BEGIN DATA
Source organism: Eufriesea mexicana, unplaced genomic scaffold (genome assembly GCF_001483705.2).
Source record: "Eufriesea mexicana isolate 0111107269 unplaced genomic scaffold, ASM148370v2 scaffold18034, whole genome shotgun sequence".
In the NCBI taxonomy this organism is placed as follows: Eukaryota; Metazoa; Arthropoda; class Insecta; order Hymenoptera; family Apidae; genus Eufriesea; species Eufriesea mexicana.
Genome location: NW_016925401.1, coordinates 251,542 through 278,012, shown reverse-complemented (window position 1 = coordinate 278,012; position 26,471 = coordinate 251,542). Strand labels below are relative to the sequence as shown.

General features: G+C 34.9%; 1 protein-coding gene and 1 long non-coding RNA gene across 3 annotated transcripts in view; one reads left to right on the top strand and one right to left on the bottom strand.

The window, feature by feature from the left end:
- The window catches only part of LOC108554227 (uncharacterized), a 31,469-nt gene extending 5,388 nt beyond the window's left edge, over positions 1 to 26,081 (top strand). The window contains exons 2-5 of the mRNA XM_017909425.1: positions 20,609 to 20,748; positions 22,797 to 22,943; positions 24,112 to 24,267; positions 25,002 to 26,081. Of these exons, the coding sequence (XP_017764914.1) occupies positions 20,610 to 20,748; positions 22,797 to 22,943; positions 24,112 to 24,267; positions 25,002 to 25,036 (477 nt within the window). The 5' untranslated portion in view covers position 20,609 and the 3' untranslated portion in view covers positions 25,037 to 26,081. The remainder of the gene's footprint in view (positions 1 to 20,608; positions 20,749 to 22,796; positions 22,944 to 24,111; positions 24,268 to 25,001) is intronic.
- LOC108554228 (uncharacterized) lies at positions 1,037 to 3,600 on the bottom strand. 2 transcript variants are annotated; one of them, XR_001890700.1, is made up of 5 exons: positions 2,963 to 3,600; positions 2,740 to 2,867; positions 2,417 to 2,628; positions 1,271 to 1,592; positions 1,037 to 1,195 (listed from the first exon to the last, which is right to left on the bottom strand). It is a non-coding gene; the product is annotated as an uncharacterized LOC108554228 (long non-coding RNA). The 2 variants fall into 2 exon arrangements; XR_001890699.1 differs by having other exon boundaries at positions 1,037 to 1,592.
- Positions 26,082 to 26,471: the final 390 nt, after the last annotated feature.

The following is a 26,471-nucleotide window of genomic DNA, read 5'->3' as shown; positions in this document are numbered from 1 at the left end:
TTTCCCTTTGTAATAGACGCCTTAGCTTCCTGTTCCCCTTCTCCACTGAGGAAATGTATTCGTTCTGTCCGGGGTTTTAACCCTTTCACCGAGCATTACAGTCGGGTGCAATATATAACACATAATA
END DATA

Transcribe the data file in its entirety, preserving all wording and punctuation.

Source organism: Eufriesea mexicana, unplaced genomic scaffold (genome assembly GCF_001483705.2).
Source record: "Eufriesea mexicana isolate 0111107269 unplaced genomic scaffold, ASM148370v2 scaffold18034, whole genome shotgun sequence".
In the NCBI taxonomy this organism is placed as follows: Eukaryota; Metazoa; Arthropoda; class Insecta; order Hymenoptera; family Apidae; genus Eufriesea; species Eufriesea mexicana.
Genome location: NW_016925401.1, coordinates 251,542 through 278,012, shown reverse-complemented (window position 1 = coordinate 278,012; position 26,471 = coordinate 251,542). Strand labels below are relative to the sequence as shown.

General features: G+C 34.9%; 1 protein-coding gene and 1 long non-coding RNA gene across 3 annotated transcripts in view; one reads left to right on the top strand and one right to left on the bottom strand.

The window, feature by feature from the left end:
- The window catches only part of LOC108554227 (uncharacterized), a 31,469-nt gene extending 5,388 nt beyond the window's left edge, over positions 1 to 26,081 (top strand). The window contains exons 2-5 of the mRNA XM_017909425.1: positions 20,609 to 20,748; positions 22,797 to 22,943; positions 24,112 to 24,267; positions 25,002 to 26,081. Of these exons, the coding sequence (XP_017764914.1) occupies positions 20,610 to 20,748; positions 22,797 to 22,943; positions 24,112 to 24,267; positions 25,002 to 25,036 (477 nt within the window). The 5' untranslated portion in view covers position 20,609 and the 3' untranslated portion in view covers positions 25,037 to 26,081. The remainder of the gene's footprint in view (positions 1 to 20,608; positions 20,749 to 22,796; positions 22,944 to 24,111; positions 24,268 to 25,001) is intronic.
- LOC108554228 (uncharacterized) lies at positions 1,037 to 3,600 on the bottom strand. 2 transcript variants are annotated; one of them, XR_001890700.1, is made up of 5 exons: positions 2,963 to 3,600; positions 2,740 to 2,867; positions 2,417 to 2,628; positions 1,271 to 1,592; positions 1,037 to 1,195 (listed from the first exon to the last, which is right to left on the bottom strand). It is a non-coding gene; the product is annotated as an uncharacterized LOC108554228 (long non-coding RNA). The 2 variants fall into 2 exon arrangements; XR_001890699.1 differs by having other exon boundaries at positions 1,037 to 1,592.
- Positions 26,082 to 26,471: the final 390 nt, after the last annotated feature.

The following is a 26,471-nucleotide window of genomic DNA, read 5'->3' as shown; positions in this document are numbered from 1 at the left end:
TTTCCCTTTGTAATAGACGCCTTAGCTTCCTGTTCCCCTTCTCCACTGAGGAAATGTATTCGTTCTGTCCGGGGTTTTAACCCTTTCACCGAGCATTACAGTCGGGTGCAATATATAACACATAATA